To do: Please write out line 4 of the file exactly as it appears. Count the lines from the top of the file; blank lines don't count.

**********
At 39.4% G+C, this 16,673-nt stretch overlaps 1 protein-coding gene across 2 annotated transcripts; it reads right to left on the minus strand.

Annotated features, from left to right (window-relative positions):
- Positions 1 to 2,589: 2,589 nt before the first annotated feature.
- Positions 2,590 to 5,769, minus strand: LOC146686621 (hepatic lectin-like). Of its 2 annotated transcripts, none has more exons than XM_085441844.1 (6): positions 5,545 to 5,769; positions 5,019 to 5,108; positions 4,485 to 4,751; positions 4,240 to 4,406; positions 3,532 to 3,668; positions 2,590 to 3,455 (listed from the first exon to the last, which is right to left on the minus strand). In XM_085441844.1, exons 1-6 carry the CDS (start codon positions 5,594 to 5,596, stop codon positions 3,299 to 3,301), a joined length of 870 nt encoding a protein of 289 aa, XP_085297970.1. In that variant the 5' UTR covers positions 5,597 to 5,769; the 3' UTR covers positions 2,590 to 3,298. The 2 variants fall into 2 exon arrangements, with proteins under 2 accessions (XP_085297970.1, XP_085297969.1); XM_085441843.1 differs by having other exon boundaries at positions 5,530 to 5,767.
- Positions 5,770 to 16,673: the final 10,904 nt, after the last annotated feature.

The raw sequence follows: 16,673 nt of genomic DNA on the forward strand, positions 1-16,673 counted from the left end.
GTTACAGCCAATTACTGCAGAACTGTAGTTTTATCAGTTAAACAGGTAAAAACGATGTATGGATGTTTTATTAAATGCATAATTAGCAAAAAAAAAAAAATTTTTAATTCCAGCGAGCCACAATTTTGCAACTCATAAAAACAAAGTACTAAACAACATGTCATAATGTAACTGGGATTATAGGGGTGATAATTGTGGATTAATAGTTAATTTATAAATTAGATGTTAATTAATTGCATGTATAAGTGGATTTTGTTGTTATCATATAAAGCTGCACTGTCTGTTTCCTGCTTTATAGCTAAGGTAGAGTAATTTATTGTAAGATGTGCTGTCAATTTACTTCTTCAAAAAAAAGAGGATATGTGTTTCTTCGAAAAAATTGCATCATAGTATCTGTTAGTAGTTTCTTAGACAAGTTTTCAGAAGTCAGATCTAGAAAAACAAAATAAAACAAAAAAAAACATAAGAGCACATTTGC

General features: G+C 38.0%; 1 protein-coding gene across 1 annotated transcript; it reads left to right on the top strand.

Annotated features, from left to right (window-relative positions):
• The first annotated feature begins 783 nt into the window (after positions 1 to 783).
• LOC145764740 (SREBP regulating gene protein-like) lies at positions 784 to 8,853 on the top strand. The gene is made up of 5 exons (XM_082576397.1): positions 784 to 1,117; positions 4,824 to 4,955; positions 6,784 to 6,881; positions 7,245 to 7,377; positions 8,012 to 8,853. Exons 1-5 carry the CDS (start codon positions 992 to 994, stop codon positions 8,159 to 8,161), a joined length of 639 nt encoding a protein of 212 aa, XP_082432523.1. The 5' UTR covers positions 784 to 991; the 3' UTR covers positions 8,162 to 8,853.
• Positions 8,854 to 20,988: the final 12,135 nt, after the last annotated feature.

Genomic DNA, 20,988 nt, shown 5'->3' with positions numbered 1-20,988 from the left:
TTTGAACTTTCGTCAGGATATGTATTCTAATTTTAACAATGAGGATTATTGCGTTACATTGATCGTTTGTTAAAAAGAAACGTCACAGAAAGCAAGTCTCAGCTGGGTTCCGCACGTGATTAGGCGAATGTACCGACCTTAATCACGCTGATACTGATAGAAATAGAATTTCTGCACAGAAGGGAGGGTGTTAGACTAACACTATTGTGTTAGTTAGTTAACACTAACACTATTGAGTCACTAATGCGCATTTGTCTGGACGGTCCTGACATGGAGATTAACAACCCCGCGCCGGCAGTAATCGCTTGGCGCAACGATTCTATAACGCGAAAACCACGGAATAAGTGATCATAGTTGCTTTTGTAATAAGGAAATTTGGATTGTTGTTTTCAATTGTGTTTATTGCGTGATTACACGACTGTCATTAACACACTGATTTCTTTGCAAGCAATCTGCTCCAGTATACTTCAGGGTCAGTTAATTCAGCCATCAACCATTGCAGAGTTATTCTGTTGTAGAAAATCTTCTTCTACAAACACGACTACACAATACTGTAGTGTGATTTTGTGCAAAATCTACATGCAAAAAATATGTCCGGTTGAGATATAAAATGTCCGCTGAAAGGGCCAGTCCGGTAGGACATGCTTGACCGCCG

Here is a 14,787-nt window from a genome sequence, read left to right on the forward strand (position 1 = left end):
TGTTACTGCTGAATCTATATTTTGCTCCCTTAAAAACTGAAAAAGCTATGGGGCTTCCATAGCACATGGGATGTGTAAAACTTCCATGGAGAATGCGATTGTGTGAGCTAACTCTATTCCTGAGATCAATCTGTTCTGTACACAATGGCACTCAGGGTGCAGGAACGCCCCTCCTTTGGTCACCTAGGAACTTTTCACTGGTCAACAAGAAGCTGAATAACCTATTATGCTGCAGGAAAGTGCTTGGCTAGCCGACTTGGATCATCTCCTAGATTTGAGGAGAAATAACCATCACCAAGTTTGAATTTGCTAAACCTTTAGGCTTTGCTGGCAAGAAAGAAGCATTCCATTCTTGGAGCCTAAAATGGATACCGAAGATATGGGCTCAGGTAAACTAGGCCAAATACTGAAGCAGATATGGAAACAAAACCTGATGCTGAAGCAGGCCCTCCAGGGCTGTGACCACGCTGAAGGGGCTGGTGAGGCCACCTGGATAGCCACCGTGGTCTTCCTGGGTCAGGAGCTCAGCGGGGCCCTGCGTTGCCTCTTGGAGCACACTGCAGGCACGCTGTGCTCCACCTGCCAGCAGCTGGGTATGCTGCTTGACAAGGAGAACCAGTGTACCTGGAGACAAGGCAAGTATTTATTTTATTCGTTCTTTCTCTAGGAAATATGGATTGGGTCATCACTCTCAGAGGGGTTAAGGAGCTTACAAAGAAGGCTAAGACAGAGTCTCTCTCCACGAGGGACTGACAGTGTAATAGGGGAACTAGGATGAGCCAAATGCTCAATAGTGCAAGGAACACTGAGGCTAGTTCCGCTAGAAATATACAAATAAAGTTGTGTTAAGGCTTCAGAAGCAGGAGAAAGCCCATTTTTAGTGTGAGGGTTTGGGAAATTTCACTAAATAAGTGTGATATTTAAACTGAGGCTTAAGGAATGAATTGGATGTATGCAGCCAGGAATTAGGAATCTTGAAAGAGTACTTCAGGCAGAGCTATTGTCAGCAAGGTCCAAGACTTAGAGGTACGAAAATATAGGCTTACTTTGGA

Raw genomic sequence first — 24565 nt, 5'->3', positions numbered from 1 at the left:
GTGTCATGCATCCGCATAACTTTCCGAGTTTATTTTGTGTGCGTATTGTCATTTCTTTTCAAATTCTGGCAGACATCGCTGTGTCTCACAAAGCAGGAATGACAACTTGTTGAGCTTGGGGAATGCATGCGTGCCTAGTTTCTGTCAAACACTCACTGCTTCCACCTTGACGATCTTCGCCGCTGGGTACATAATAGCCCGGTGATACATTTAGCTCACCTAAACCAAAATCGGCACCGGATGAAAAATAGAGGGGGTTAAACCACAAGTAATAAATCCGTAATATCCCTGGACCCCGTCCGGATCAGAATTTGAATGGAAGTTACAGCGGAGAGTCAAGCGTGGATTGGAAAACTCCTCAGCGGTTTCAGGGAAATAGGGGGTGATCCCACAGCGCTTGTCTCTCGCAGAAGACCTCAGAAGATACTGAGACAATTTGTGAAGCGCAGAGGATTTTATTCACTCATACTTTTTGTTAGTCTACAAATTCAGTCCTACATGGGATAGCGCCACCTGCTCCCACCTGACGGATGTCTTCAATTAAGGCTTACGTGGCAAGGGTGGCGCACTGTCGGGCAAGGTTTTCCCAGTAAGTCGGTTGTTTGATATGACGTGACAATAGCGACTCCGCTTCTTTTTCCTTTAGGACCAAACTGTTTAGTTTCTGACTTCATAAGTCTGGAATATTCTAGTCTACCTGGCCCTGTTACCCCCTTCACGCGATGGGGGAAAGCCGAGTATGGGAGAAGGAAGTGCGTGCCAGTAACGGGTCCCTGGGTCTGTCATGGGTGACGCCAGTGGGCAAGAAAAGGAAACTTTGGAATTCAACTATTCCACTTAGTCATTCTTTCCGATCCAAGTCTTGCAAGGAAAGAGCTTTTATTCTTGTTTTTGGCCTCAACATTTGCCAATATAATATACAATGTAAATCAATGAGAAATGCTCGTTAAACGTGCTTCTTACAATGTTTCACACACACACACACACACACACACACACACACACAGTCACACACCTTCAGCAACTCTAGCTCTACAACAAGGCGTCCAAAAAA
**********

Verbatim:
- Positions 2,590 to 5,769, minus strand: LOC146686621 (hepatic lectin-like). Of its 2 annotated transcripts, none has more exons than XM_085441844.1 (6): positions 5,545 to 5,769; positions 5,019 to 5,108; positions 4,485 to 4,751; positions 4,240 to 4,406; positions 3,532 to 3,668; positions 2,590 to 3,455 (listed from the first exon to the last, which is right to left on the minus strand). In XM_085441844.1, exons 1-6 carry the CDS (start codon positions 5,594 to 5,596, stop codon positions 3,299 to 3,301), a joined length of 870 nt encoding a protein of 289 aa, XP_085297970.1. In that variant the 5' UTR covers positions 5,597 to 5,769; the 3' UTR covers positions 2,590 to 3,298. The 2 variants fall into 2 exon arrangements, with proteins under 2 accessions (XP_085297970.1, XP_085297969.1); XM_085441843.1 differs by having other exon boundaries at positions 5,530 to 5,767.